Some chains depend more heavily on computer data than others, and in many instances purchase orders are rigidly programmed: "If we bought 10,000 copies of that author's last book, we cannot buy more than 10 percent more copies of his next one, so put us down for 11,000." It is here that the greatest danger to literature may lie, for obviously this slavish devotion to ordering programs simply does not take into account such critical factors as a buyer's common sense, his instincts, and his personal enthusiasms. Most of all, it does not take into account the quality of the book in question, for even if an author's book is a quantum leap in quality over its predecessor, the buyer who has not read it—or even one who has—may be compelled by his own computer program to order the same number he would if the book were no better than the last.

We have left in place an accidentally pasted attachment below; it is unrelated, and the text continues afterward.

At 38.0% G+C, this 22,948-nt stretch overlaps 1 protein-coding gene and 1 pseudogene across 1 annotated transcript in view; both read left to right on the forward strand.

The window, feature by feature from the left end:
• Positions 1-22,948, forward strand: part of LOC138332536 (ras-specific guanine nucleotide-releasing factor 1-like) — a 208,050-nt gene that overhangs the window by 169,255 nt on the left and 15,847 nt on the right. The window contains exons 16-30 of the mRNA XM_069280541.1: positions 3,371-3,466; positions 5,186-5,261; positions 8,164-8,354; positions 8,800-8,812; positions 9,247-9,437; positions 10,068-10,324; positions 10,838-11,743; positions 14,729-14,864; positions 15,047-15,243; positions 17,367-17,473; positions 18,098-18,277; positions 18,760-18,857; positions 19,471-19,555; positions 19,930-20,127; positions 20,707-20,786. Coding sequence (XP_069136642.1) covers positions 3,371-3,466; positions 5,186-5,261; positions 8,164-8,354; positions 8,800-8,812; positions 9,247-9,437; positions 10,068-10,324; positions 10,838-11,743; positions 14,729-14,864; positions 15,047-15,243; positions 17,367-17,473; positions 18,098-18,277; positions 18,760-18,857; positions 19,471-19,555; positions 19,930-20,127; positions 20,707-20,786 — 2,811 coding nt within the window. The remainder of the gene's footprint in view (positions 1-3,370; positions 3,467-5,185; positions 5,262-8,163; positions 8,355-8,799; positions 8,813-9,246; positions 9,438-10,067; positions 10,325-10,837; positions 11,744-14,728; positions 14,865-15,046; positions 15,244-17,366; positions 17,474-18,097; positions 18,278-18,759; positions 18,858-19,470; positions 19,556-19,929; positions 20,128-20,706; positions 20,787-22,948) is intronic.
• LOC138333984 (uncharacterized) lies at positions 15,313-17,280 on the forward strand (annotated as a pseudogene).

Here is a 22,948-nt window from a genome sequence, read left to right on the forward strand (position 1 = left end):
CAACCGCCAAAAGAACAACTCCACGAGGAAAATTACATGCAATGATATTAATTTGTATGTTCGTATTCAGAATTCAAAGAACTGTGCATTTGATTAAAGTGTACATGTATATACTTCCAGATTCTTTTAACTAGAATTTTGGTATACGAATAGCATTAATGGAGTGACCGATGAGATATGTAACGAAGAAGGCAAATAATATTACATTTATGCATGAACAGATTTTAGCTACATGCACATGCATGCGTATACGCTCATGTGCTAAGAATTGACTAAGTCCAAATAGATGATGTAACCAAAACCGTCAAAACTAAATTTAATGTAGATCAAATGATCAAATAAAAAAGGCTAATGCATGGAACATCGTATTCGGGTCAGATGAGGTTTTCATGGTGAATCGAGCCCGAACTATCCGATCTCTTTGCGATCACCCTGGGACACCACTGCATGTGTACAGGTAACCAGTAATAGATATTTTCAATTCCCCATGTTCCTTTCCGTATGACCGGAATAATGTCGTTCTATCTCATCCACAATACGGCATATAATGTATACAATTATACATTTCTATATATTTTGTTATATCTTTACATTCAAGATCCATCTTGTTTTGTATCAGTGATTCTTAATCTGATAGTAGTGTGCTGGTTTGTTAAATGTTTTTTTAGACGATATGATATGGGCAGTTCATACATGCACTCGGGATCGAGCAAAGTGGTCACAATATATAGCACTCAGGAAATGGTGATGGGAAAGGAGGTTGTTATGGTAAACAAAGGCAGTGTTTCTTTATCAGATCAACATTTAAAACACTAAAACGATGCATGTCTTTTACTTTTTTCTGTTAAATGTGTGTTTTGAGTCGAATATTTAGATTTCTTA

It was comforting for me to learn, as I prepared this chapter, that there are still buyers, even in chain store offices, who care about books and authors and maintain a personal rapport both with publishers and consumers. The best buyers recognize the computer for the tool it is, but understand that a time comes when you have to walk away from the computer screen and go out among the customers.